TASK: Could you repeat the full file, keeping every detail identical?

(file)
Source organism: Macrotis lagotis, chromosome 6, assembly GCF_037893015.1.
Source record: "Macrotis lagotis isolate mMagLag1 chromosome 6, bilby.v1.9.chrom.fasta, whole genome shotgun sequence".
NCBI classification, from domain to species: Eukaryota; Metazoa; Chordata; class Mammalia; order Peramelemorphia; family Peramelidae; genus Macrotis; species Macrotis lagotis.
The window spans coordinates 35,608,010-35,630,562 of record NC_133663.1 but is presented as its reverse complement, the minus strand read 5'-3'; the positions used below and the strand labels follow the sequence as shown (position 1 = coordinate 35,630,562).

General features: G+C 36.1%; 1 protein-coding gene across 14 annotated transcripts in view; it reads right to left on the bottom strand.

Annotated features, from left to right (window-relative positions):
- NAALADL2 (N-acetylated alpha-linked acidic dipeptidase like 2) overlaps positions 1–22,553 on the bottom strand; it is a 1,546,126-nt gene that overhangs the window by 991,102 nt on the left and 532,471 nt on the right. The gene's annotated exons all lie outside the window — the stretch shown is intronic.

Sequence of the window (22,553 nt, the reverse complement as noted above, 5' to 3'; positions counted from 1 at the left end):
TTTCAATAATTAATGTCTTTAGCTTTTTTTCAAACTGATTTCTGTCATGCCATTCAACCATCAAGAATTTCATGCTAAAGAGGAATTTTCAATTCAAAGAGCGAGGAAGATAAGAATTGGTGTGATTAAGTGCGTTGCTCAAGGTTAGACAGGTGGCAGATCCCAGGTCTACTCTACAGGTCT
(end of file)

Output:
Source organism: Macrotis lagotis, chromosome 6, assembly GCF_037893015.1.
Source record: "Macrotis lagotis isolate mMagLag1 chromosome 6, bilby.v1.9.chrom.fasta, whole genome shotgun sequence".
NCBI classification, from domain to species: Eukaryota; Metazoa; Chordata; class Mammalia; order Peramelemorphia; family Peramelidae; genus Macrotis; species Macrotis lagotis.
The window spans coordinates 35,608,010-35,630,562 of record NC_133663.1 but is presented as its reverse complement, the minus strand read 5'-3'; the positions used below and the strand labels follow the sequence as shown (position 1 = coordinate 35,630,562).

General features: G+C 36.1%; 1 protein-coding gene across 14 annotated transcripts in view; it reads right to left on the bottom strand.

Annotated features, from left to right (window-relative positions):
- NAALADL2 (N-acetylated alpha-linked acidic dipeptidase like 2) overlaps positions 1–22,553 on the bottom strand; it is a 1,546,126-nt gene that overhangs the window by 991,102 nt on the left and 532,471 nt on the right. The gene's annotated exons all lie outside the window — the stretch shown is intronic.

Sequence of the window (22,553 nt, the reverse complement as noted above, 5' to 3'; positions counted from 1 at the left end):
TTTCAATAATTAATGTCTTTAGCTTTTTTTCAAACTGATTTCTGTCATGCCATTCAACCATCAAGAATTTCATGCTAAAGAGGAATTTTCAATTCAAAGAGCGAGGAAGATAAGAATTGGTGTGATTAAGTGCGTTGCTCAAGGTTAGACAGGTGGCAGATCCCAGGTCTACTCTACAGGTCT